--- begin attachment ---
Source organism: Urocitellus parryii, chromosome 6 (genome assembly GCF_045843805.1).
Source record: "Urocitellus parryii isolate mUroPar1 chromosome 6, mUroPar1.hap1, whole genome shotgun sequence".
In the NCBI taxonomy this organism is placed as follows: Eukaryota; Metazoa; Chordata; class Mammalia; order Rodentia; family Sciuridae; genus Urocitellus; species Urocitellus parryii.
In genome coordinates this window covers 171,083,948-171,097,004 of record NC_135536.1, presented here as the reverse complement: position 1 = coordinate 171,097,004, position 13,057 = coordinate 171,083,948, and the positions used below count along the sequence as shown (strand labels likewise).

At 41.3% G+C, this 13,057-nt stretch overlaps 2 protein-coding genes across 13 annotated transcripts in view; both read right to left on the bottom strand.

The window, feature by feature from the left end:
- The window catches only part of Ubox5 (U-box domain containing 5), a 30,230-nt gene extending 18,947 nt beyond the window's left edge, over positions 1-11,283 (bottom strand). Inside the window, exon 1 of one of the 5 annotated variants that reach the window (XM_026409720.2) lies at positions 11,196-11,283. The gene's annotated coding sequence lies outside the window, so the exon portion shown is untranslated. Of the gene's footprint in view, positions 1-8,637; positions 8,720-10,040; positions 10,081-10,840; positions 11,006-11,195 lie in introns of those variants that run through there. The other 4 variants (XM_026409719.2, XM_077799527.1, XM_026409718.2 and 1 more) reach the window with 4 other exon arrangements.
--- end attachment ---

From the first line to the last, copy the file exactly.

Source organism: Urocitellus parryii, chromosome 6 (genome assembly GCF_045843805.1).
Source record: "Urocitellus parryii isolate mUroPar1 chromosome 6, mUroPar1.hap1, whole genome shotgun sequence".
In the NCBI taxonomy this organism is placed as follows: Eukaryota; Metazoa; Chordata; class Mammalia; order Rodentia; family Sciuridae; genus Urocitellus; species Urocitellus parryii.
In genome coordinates this window covers 171,083,948-171,097,004 of record NC_135536.1, presented here as the reverse complement: position 1 = coordinate 171,097,004, position 13,057 = coordinate 171,083,948, and the positions used below count along the sequence as shown (strand labels likewise).

At 41.3% G+C, this 13,057-nt stretch overlaps 2 protein-coding genes across 13 annotated transcripts in view; both read right to left on the bottom strand.

The window, feature by feature from the left end:
- The window catches only part of Ubox5 (U-box domain containing 5), a 30,230-nt gene extending 18,947 nt beyond the window's left edge, over positions 1-11,283 (bottom strand). Inside the window, exon 1 of one of the 5 annotated variants that reach the window (XM_026409720.2) lies at positions 11,196-11,283. The gene's annotated coding sequence lies outside the window, so the exon portion shown is untranslated. Of the gene's footprint in view, positions 1-8,637; positions 8,720-10,040; positions 10,081-10,840; positions 11,006-11,195 lie in introns of those variants that run through there. The other 4 variants (XM_026409719.2, XM_077799527.1, XM_026409718.2 and 1 more) reach the window with 4 other exon arrangements.